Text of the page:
Inter Vehicular Communication Systems
Our vision is focused on utilizing the intrinsic properties of vehicular
traffic, coupled with modern communication, computing and
information management technologies, in order to facilitate increased
safety and situational awareness on high-speed highways. We anticipate
an environment where traveling vehicles communicate among themselves,
forming rapidly changing ad hoc network topologies.
Several cars travel on a highway while communicating locally via an
ad hoc wireless network
Each car is equipped with a laptop or PDA equipped with a wireless LAN card
(e.g., 802.11) for local communication
and forms, around itself, a local area of communication.
Cars that are further away, although they may constitute part of a neighbor's
local area, are not part of that particular car's communication network.
All cars broadcast information omni-directionally and receive data from any
and every direction. There is no point-to-point communication link.
The purpose of the ad hoc network is to impart information, i.e., the car's
vital signs, to vehicles in close proximity and to receive the same data
from them. The information is processed locally to provide the driver
with a map indicating the status of each car in the
immediate vicinity, e.g., acceleration, turning signal status, braking, etc.
We are faced with a very dynamic environment composed of fast-moving vehicles,
which, from the communication perspective, translates into rapidly changing
network topologies. In addition, the data that is exchanged between the
vehicles is time sensitive.
Since the communication devices are mounted in vehicles, power supply is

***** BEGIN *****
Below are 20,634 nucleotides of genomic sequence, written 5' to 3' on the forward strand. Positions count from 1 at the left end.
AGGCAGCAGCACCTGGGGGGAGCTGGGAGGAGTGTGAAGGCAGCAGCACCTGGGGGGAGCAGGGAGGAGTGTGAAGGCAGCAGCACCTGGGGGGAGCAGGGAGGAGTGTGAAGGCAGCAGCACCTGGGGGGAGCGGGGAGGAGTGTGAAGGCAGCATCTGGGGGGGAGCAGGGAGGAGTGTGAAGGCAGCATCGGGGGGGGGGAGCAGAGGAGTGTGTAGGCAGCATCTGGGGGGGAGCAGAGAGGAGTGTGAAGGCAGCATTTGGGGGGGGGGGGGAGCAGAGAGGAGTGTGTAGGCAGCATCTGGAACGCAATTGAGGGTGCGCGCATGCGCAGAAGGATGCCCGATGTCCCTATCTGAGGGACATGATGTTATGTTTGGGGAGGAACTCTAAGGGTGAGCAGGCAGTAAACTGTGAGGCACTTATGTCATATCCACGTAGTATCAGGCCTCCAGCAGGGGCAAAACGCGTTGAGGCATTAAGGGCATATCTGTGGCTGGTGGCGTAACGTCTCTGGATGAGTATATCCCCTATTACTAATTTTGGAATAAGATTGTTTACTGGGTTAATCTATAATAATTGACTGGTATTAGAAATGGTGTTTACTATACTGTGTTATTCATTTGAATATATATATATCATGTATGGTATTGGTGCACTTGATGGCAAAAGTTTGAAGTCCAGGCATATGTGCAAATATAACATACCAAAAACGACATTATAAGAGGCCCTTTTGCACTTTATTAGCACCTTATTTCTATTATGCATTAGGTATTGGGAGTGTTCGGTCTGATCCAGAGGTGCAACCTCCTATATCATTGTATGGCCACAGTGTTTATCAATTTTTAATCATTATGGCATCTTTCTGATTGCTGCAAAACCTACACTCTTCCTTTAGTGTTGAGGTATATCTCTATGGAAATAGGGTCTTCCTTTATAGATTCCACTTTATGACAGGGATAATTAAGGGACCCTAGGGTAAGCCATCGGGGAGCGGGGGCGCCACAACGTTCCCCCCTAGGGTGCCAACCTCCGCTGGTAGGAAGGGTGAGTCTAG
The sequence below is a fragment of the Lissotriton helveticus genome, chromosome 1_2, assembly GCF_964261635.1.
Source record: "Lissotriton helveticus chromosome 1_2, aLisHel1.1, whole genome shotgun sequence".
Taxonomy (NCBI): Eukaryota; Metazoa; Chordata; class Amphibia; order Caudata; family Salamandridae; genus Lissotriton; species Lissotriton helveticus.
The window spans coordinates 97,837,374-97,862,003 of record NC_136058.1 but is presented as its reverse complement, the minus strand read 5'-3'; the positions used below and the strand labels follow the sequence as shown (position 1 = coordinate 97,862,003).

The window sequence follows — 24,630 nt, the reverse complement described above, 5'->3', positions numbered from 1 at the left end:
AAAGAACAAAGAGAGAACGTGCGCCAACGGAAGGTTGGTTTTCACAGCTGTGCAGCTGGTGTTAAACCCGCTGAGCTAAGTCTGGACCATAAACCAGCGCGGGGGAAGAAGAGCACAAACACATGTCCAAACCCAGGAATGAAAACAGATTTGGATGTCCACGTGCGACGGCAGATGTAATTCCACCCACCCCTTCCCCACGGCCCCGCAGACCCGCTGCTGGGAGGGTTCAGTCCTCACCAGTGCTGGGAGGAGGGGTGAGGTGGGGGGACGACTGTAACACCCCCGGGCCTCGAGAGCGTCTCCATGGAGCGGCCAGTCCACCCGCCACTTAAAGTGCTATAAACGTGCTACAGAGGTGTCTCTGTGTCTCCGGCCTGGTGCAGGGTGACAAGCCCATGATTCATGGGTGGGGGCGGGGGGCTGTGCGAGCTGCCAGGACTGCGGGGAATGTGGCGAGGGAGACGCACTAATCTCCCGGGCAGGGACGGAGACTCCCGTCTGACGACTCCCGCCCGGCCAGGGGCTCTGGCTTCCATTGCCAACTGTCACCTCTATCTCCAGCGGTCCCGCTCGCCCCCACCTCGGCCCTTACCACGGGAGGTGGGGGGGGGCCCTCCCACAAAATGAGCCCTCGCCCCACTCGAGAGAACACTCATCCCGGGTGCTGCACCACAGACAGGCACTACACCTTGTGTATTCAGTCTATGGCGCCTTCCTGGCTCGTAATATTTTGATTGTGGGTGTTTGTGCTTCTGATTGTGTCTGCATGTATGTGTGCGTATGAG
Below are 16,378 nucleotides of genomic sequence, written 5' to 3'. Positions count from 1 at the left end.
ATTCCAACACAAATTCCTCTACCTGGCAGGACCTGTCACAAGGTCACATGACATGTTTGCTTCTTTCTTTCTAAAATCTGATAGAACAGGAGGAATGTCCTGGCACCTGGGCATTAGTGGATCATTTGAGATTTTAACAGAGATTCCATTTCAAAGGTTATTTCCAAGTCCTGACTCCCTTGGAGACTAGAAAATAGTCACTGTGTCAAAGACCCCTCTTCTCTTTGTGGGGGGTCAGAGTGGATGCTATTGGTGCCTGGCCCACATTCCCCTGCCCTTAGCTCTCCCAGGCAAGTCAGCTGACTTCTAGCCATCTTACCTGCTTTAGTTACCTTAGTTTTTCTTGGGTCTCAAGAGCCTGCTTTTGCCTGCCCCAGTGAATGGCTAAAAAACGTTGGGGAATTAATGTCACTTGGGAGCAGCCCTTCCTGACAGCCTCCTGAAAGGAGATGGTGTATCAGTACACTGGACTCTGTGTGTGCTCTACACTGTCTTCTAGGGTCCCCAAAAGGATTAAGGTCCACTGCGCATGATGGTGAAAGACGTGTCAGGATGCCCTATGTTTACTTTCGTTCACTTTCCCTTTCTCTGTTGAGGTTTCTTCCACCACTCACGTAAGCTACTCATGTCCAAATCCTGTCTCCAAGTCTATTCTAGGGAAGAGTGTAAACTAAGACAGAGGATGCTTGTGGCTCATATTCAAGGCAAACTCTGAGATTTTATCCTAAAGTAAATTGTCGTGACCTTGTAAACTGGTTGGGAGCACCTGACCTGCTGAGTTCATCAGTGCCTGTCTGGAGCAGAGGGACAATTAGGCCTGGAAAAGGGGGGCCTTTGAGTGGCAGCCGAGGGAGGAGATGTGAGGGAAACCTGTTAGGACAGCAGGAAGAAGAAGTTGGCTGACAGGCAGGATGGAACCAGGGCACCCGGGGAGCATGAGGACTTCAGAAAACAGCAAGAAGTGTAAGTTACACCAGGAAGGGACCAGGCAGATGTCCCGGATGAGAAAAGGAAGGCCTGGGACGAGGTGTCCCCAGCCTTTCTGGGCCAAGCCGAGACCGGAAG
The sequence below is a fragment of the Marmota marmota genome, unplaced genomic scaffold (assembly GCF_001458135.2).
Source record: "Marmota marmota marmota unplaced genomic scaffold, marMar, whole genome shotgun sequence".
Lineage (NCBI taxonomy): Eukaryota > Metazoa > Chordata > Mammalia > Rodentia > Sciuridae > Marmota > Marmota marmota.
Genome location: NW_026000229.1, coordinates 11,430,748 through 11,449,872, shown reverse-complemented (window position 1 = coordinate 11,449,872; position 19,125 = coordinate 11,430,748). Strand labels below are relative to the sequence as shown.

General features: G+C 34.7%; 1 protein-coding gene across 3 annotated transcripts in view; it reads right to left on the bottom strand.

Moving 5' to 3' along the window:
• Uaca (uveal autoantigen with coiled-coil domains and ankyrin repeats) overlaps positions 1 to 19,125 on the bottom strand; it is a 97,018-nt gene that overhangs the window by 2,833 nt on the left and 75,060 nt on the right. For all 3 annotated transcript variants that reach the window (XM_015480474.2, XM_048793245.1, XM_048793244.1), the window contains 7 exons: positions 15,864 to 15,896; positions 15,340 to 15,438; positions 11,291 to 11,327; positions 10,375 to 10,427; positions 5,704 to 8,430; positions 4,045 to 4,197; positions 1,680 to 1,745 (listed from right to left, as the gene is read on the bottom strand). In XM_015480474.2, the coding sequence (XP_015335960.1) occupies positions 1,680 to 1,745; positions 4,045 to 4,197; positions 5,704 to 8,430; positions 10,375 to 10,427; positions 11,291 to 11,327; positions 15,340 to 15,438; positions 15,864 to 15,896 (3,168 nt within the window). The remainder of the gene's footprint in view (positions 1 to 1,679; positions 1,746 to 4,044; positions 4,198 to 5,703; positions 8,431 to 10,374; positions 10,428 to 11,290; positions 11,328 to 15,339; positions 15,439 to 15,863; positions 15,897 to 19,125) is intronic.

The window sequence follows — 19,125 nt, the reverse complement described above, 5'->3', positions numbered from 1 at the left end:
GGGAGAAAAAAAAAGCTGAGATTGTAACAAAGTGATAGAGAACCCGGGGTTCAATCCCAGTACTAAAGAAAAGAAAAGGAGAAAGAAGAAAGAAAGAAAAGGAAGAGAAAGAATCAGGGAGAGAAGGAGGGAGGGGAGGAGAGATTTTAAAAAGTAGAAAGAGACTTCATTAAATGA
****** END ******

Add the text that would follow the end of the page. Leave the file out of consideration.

practically unlimited thus making it possible to use fairly large antennas
and on-board GPS devices. Also, the data is really of interest only to a
small circle of neighboring vehicles.
Although the problem is simplified by the single-hop nature of the network
and the consequent lack of routing, it also raises some concerns,
primarily, the throughput of the system and the delays involved.
Since data is time-sensitive, and in many cases, urgent in nature
(e.g., speeding vehicle approaching in left lane), the system must be
robust and capable to support the traffic load and its time critical needs.
Tradeoffs to be investigated involve the type of data, its urgency and the
practical limits of the system before it degenerates into chaos and data
flow comes to a halt. More complex, multi-channel systems capable of coping
with the traffic load and its delay constraints, pose a different set of
problems associated with the speed with which vehicles can associate
themselves to the different channels and maintain an up-to-date
picture of their surroundings.